The social media posts were ominous: A small-framed man in a mask and hoodie was seen behaving strangely on several occasions in an Eagan park. Word was that he was a predator out to hurt people.
A post about three such incidents last summer on the Eagan Police Facebook page was shared 282 times and garnered 181 comments. Other community Facebook pages shared the post. Residents left related inquiries on friends’ pages and TV news stations picked up the story.
Days later, a woman called police saying the “man” in the mask was in fact her 11-year-old son, a shy boy who liked to play make-believe in the park near their home.
“I figured [police] would probably come talk to him and talk to us,” said Elizabeth Scott. “And then it just spiraled out of control.”
Before the family knew it, Dakota County prosecutors charged her son with disorderly conduct and misdemeanor fifth-degree assault.
“It was shocking,” said Nick Leverson, the boy’s attorney. “I didn’t understand the county attorney’s office’s unwillingness to recognize this as just a kid being a kid.”
In court last week, District Judge Michael Mayer dismissed the assault charge. He withheld judgment on the disorderly conduct charge but ordered a kind of probation: 10 hours of chores for his mother over 90 days.
He won’t have a record. But Leverson said he wasn’t acquitted because, according to the judge, an 11-year-old should have realized he was scaring people the first time it happened.
The boy’s family said the incident, which cost $3,500 in legal fees and forced them to miss school and work, offers a grim lesson on the dangers of social-media-fueled frenzy.
Greg Scott, the boy’s grandfather, said he believes his grandson never would have been charged with two crimes if not for the online hubbub that magnified the incidents.
Eagan police posts reported witnesses describing the masked “man” as staggering and possibly on drugs; when yelled at, he “slinked back into the woods.” As word spread online, several threatened violence if they came across the suspect.
“It was a viral thing, all over the media,” said Greg Scott, who works in cybersecurity. “This kind of hysteria is going to happen to other families.”
Greg Scott said his grandson, who along with his daughter lives with him, is shy and feels more comfortable in costumes, particularly around the older boys who he said had bullied him at Patrick Eagan Park.
The blue-and-black mask, which he got at a dollar store, is based on the video game and movie Mortal Kombat.
The family knew the boy frequented the park and played in the woods but didn’t know he wore the mask there.
Elizabeth Scott said her son, now 12, is undergoing testing to see if he’s on the autism spectrum. She said he has “odd quirks” but had “never tried to purposefully scare or hurt people”; if he had, she said, she would have wanted him to face the consequences of his actions.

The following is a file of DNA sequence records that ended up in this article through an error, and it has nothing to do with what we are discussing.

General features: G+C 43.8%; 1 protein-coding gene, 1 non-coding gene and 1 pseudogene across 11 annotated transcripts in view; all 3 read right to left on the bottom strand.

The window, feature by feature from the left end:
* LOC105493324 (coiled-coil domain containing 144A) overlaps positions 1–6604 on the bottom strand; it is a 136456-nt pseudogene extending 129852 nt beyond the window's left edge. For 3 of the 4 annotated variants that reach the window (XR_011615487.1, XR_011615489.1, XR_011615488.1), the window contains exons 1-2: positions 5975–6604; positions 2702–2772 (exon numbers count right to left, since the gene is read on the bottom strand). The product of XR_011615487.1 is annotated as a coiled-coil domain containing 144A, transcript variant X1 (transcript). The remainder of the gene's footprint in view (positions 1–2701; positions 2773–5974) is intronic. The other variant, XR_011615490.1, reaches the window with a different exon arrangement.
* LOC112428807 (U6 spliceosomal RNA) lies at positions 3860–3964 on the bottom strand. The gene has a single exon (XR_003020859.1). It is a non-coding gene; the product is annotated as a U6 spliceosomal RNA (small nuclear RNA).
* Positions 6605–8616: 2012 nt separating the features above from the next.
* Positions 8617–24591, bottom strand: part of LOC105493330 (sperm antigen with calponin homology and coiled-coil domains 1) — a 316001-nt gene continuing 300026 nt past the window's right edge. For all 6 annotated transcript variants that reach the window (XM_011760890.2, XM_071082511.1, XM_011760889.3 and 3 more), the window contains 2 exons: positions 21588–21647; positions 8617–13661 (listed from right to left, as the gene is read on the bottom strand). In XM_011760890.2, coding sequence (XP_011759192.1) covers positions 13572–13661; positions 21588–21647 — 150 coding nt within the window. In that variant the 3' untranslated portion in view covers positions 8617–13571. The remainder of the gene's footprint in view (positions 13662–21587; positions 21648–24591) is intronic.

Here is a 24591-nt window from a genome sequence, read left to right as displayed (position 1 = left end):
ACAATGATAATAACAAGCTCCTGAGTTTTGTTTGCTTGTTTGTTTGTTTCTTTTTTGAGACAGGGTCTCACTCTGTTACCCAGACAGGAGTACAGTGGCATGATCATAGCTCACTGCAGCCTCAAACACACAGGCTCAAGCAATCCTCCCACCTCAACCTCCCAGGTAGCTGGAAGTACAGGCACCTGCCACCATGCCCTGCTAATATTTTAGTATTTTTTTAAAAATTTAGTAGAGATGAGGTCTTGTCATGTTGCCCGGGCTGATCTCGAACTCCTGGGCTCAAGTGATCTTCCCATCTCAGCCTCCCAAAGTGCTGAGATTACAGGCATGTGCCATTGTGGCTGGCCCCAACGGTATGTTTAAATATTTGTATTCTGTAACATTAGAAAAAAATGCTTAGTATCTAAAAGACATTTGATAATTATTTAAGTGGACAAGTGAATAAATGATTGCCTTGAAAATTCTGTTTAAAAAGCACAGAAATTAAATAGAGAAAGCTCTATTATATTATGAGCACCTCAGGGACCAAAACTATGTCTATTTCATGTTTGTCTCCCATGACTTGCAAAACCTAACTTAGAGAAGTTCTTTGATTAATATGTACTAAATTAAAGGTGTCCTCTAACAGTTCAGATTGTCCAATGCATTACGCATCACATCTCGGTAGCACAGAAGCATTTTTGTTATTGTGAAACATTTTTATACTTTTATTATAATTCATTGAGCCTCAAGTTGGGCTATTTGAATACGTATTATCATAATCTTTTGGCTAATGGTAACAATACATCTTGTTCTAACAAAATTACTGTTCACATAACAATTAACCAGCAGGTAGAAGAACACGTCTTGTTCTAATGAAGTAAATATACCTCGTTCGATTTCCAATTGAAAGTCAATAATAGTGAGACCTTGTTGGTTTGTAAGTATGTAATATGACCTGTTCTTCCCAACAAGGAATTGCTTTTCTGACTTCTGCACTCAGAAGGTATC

She said her son didn’t initially understand he had scared people but started to get it after a visit from an Eagan police detective. He felt bad, she said, and has had “a lot of anxiety and fear” about the experience since then.
Leverson said the assault charge in particular didn’t make sense. None of the four witnesses who testified said the boy had touched them or that they feared imminent harm, a requirement of the charge. There was no evidence the boy intended to hurt or frighten people.
“It’s a paradox,” he said. “You can’t have an assault without a victim.”
Leverson said he doesn’t fault Eagan police, because they thought they were investigating an adult. And he said he understood the judge’s desire to create “a teachable moment” about a person’s intentions vs. others’ perceptions. The family liked the judge’s common-sense approach.
But Leverson said he feels differently about the Dakota County Attorney’s Office.
“[They] had all the information … and they charged a child with assault,” he said. “That will always stick out to me as a borderline irresponsible way of the state to utilize its funds.”
The County Attorney’s Office and Eagan police declined to comment on specifics of the case because the boy is a minor, and court documents were unavailable for the same reason.
But Dakota County Attorney James Backstrom said in an e-mail that the purpose of child delinquency laws, according to the state, is to “reduce juvenile delinquency by ... prohibiting certain behavior and by developing individual responsibility for lawful behavior.”
Backstrom said Eagan police reported seven incidents involving a masked man. Because the boy frightened several people, meeting the requirements of two misdemeanor charges, he should be “held appropriately accountable” in juvenile court, he said. Everything was done “consistent with the process afforded the juvenile,” he added.
Eagan police spokesman Aaron Machtemes said the department last summer believed that the incidents raised concern enough to warrant a Facebook post. Police also used the post to get tips from the community. “I know the activity rose to the level of threatening to the people who were using the park,” he said.
Machtemes said the department weighs several factors before posting something on social media, including whether a post could be more a hindrance than a help.
Even so, hindsight is 20/20, he said.
“Sometimes you have to take the approach of, if that was at a park that I go to, would I want to know that there’s a person in a mask sneaking up on people?” he said.
Elizabeth Scott said the ordeal left her embarrassed and has soured her trust in law enforcement. Greg Scott thinks there are several lessons for the public.
“He was kid playing in the park in a mask,” he said. “We try to teach our kids and our grandkids to respect law and society … but we also need to teach them not to allow bullying.”